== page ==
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Vol. 58, No. 2 • February 2021 • .pdf version
Vance showed a lighter way to serve the media
By JEFF BOLLIG
There is nothing inherent in the dynamic between the media and communications officials that says conflict must be present.
Certainly, there can be differences from time to time, but according to this year's USBWA Katha Quinn Award honoree Doug Vance, focusing on the big picture minimizes the potential for an adverse relationship.
"I never considered being negative toward the media to be in my job description," Vance said. "If I was going to be successful and my employer was going to be successful, I needed the media to share the message. We talk to our fans, our constituents to a large degree, through the media. My job was to foster positive and professional relationships with members of the media."
Vance, who is the executive director of CoSIDA, was selected for the award given annually in recognition of the recipient's work in serving the media. Quinn was honored at the USBWA meeting at the 1988 Final Four for her work at the 1987 Pan American Games while she underwent treatment for liver cancer. She passed away in March 1989, at the age of 35.
Without a doubt, Vance's upbringing and diverse background has molded his philosophy and style. His father Kyle was a Pulitzer Prize winning reporter for the Associated Press and Louisville Courier Journal, and three uncles and a cousin were also in the newspaper business. Vance's brother David, whom he calls one of his mentors and biggest supporters, was an SID at Eastern Kentucky and public relations director – and later general manager – for the Kentucky Colonels of the ABA.
Vance's stellar career has included stops as a newspaper reporter, school public relations official at Austin Peay, SID at Murray State and Kansas, executive director of the Kansas Parks and Recreation Association and his current role at CoSIDA.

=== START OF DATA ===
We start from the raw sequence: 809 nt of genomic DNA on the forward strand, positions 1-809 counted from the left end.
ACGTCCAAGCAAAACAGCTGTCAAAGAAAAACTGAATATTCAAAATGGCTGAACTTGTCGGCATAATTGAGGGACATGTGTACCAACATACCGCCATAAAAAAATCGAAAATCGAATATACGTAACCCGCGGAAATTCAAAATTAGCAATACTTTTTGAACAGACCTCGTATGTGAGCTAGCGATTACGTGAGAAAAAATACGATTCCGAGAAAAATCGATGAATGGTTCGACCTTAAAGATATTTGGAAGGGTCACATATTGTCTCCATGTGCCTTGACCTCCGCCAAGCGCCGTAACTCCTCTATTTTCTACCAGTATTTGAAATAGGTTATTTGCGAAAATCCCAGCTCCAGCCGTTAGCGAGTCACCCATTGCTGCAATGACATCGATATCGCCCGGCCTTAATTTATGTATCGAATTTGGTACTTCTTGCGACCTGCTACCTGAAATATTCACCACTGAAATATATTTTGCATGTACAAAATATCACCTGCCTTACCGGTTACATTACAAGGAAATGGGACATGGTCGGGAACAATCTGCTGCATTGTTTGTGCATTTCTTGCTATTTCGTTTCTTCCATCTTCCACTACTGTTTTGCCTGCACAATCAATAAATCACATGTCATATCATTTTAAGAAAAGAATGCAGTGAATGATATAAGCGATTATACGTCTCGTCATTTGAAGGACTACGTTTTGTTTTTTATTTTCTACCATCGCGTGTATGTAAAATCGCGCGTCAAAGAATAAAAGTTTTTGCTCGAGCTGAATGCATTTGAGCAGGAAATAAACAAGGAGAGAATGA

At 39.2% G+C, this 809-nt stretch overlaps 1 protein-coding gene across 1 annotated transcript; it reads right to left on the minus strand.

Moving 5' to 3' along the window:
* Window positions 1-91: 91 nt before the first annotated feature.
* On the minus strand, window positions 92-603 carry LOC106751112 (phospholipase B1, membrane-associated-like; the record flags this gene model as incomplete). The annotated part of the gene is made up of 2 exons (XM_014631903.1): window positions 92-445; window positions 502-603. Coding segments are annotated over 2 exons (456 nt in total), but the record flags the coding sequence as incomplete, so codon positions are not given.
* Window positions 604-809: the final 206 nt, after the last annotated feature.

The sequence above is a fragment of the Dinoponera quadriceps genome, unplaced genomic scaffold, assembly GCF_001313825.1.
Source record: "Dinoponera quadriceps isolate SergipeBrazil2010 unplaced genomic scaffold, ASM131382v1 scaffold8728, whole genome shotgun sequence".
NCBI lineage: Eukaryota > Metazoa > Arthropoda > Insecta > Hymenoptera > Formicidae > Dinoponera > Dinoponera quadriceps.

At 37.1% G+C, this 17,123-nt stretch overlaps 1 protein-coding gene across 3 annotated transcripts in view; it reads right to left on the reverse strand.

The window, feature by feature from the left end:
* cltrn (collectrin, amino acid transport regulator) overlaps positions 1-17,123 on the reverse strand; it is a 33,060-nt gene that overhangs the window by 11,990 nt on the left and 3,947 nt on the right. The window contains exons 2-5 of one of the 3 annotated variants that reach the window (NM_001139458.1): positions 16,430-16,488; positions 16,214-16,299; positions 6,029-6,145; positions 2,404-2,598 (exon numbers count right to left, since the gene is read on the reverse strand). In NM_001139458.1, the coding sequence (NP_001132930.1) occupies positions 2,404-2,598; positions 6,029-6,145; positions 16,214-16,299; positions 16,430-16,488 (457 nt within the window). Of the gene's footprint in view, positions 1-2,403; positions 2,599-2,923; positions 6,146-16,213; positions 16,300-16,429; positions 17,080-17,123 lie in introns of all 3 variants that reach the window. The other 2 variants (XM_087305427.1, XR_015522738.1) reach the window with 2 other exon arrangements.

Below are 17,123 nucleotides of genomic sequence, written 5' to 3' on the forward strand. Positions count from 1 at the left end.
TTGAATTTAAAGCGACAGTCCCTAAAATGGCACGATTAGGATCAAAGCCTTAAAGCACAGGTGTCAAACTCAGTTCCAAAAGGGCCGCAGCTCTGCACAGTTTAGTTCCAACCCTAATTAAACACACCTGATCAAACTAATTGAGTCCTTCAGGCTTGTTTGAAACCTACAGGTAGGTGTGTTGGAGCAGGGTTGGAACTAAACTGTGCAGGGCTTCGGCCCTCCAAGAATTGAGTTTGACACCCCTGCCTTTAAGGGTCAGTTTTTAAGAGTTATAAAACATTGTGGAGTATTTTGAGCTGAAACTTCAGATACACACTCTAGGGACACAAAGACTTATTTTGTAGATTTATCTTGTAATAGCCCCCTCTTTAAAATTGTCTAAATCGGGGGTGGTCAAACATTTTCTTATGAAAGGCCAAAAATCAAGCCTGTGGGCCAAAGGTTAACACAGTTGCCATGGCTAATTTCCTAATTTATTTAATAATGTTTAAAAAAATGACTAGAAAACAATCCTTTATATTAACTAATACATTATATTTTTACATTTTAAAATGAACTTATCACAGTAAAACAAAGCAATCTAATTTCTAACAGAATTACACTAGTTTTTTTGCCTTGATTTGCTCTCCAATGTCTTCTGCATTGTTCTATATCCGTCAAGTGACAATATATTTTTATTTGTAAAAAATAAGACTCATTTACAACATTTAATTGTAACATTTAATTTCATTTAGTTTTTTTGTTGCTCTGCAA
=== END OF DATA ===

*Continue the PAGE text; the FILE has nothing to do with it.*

"This award means so much to me because it comes from a group of professionals I admire in the media, and its named after a professional who was a peer and a member of the group I now have the honor to represent," Vance said. "It's very humbling to be recognized."
Said Kansas City Star reporter Blair Kerkhoff: "Doug was as good at his job as anybody in the athletic department was at theirs, coaches included. He served Kansas well by not only working with coaches and administration but with the media in helping develop stories, providing ideas and simply keeping open lines of communication. When reporters worked with Doug they believed he had their interest at heart."
As good as Vance is with the media, he has been equally effective as an administrator during his career in both university and association settings. He has also been asked to volunteer in support of NCAA, conference, Olympic, bowl game and government events. He has mentored hundreds of student assistants and interns, many who became SIDs, public relations professionals, radio and television personnel, athletic administrators – even a few medical personnel and lawyers. His support of coaches and student-athletes has resulted in deep admiration and life-long friendships.
"Doug was immensely important to me," North Carolina head basketball coach Roy Williams said. "(Kansas) was my first head coaching responsibility. Doug planned everything, walked me through everything, was a security blanket for me. Not only that, he was extremely competent as an SID and a true friend. I'm in favor of any award that Doug gets. He guided me through uncharted waters as a first-time head coach at a historic program. I just love him and his family to death and I'm so happy he's getting this award."
It was the mix of talents as a sports information director and an association management professional that earned him the position with CoSIDA, according to Shelly Poe, assistant athletic director at Auburn and CoSIDA president when Vance was hired in October 2013.
"Doug's been a wonderful leader for CoSIDA," Poe said. "He had the perfect background to lead us and has been a great advocate for the profession. He's a true professional. He's steady, a good listener and he's put together a good staff to serve the membership. I'm happy for him that he has won this award. It shows how widely he is respected."
On top of his talent and work ethic, Vance's quick wit and sense of humor has won him friends and supporters. While at Austin Peay, the Governors basketball team featured a flashy scoring machine in the early 1970s by the name of James "Fly" Williams. It was Vance who coined the battle cry, "Fly's Open, Go Peay." It is still well known by college fans nationwide.
"The job of a communicator can be stressful because you serve many masters," Vance said. "So, I think it is important to keep an even keel and inject some humor and light-heartedness from time to time. You need to keep perspective."
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